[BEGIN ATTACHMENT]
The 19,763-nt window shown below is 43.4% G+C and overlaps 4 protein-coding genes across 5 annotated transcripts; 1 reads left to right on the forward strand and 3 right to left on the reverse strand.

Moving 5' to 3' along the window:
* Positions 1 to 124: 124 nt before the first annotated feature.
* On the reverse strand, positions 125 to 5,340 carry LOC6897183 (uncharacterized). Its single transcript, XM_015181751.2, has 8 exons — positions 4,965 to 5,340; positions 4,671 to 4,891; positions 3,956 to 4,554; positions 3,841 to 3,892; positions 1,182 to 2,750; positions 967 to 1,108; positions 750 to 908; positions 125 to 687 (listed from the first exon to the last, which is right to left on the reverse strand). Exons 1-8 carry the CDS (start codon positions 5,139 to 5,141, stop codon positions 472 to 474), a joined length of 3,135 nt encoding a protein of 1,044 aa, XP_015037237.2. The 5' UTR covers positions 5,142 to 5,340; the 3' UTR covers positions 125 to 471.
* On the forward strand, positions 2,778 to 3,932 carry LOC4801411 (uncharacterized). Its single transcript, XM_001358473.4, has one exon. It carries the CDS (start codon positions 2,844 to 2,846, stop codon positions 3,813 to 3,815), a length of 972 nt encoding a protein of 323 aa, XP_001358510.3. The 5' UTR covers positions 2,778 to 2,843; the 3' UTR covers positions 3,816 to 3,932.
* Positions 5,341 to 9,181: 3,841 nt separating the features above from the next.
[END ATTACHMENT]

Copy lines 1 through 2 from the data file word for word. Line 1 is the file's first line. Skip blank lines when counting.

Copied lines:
The 19,763-nt window shown below is 43.4% G+C and overlaps 4 protein-coding genes across 5 annotated transcripts; 1 reads left to right on the forward strand and 3 right to left on the reverse strand.

Moving 5' to 3' along the window: